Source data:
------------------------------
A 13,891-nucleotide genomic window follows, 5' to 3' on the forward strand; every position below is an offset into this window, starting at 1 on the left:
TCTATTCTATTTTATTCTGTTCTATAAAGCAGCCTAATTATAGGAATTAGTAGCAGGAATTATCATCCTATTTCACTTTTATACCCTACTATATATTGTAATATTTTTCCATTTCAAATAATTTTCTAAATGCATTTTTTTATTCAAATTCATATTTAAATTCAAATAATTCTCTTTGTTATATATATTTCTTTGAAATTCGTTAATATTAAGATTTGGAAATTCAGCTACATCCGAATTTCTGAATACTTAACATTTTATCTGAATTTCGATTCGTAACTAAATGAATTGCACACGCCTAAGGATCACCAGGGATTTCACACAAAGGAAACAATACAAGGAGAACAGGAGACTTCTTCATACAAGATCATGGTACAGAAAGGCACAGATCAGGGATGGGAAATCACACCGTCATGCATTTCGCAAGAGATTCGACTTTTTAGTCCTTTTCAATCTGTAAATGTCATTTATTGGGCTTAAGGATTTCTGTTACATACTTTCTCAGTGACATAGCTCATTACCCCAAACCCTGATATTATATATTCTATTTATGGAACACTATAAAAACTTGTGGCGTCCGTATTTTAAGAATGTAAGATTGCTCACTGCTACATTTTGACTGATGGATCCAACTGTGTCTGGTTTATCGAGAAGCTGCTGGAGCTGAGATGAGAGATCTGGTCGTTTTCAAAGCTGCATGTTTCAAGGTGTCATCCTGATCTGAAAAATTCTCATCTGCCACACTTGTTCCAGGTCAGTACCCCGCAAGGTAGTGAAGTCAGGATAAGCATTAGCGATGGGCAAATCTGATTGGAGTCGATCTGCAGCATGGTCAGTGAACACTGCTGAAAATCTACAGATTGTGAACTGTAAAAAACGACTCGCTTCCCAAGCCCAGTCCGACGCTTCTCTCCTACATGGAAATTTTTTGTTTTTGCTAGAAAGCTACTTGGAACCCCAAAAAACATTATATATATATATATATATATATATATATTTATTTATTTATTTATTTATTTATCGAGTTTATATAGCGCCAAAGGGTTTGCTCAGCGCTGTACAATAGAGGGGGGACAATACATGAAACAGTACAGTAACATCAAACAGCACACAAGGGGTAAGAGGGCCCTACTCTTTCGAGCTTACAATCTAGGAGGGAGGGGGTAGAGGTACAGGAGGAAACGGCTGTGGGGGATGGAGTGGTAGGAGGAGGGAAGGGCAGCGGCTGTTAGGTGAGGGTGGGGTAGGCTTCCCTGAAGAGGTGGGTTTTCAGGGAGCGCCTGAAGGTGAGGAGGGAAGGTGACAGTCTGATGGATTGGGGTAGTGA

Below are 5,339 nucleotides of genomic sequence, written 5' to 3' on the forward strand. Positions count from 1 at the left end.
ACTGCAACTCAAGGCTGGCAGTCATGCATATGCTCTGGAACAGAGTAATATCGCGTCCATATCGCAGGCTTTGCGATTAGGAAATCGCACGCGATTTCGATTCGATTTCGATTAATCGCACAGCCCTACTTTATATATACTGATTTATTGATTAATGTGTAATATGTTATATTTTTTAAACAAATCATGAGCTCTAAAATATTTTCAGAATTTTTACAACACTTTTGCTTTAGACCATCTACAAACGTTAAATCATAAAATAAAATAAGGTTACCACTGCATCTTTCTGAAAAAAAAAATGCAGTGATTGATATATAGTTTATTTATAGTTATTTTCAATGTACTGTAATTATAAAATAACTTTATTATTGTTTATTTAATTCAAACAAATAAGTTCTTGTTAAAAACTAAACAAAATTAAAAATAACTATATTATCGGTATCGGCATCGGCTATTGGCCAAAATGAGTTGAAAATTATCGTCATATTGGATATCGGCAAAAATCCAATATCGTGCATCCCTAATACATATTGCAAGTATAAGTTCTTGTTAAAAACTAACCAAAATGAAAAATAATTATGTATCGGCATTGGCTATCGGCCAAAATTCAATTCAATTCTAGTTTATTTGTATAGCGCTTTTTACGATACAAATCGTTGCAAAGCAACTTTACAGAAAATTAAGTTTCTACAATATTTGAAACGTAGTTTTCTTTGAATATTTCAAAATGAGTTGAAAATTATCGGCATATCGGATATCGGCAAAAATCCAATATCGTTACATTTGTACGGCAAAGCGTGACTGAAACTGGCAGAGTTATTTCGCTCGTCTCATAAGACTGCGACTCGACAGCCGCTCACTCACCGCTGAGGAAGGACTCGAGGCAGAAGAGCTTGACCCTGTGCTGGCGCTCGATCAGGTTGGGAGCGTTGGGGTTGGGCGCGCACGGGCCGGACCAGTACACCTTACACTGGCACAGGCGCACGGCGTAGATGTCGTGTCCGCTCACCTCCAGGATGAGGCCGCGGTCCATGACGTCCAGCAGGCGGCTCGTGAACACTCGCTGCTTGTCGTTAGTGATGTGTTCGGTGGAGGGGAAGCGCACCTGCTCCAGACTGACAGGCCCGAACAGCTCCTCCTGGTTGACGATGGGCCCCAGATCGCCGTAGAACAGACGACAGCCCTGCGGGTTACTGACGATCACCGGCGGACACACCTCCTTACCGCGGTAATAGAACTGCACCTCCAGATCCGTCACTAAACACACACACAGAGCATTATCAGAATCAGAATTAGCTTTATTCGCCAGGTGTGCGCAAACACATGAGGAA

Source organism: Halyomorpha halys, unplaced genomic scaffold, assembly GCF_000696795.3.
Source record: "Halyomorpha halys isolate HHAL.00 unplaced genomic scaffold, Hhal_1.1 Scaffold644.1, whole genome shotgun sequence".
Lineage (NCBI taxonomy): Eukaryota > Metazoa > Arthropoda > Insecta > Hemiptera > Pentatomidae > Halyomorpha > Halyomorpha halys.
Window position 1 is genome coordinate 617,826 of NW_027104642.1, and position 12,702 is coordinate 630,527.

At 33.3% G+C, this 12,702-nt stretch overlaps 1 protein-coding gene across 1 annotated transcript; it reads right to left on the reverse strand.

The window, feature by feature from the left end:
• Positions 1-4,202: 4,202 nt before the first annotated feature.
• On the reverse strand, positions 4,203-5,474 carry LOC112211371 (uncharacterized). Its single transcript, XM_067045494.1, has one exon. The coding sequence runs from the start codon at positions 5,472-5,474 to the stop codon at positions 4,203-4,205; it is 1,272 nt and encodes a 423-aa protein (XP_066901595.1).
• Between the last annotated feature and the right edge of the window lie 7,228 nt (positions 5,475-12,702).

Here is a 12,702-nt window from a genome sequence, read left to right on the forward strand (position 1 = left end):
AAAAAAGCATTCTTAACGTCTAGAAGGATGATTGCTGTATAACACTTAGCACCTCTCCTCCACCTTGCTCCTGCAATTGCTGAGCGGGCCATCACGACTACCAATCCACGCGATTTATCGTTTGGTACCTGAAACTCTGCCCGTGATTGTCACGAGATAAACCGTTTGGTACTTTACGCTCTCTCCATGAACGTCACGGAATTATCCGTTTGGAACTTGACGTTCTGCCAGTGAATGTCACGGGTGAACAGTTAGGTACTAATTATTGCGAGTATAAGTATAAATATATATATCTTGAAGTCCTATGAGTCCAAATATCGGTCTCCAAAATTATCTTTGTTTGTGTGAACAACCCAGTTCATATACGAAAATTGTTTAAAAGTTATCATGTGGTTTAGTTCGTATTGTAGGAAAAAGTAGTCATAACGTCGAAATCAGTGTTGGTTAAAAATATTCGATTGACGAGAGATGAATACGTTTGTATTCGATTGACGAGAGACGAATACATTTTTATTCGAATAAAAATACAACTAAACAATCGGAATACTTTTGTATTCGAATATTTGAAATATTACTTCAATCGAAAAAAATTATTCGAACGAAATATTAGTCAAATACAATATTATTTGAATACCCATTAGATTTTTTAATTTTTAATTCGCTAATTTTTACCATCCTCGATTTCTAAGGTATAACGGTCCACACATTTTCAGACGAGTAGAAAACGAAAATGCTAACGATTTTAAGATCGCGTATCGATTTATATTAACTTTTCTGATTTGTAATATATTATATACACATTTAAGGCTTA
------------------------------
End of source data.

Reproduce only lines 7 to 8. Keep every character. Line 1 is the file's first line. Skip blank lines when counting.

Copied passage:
Lineage (NCBI taxonomy): Eukaryota > Metazoa > Arthropoda > Insecta > Hemiptera > Pentatomidae > Halyomorpha > Halyomorpha halys.
Window position 1 is genome coordinate 617,826 of NW_027104642.1, and position 12,702 is coordinate 630,527.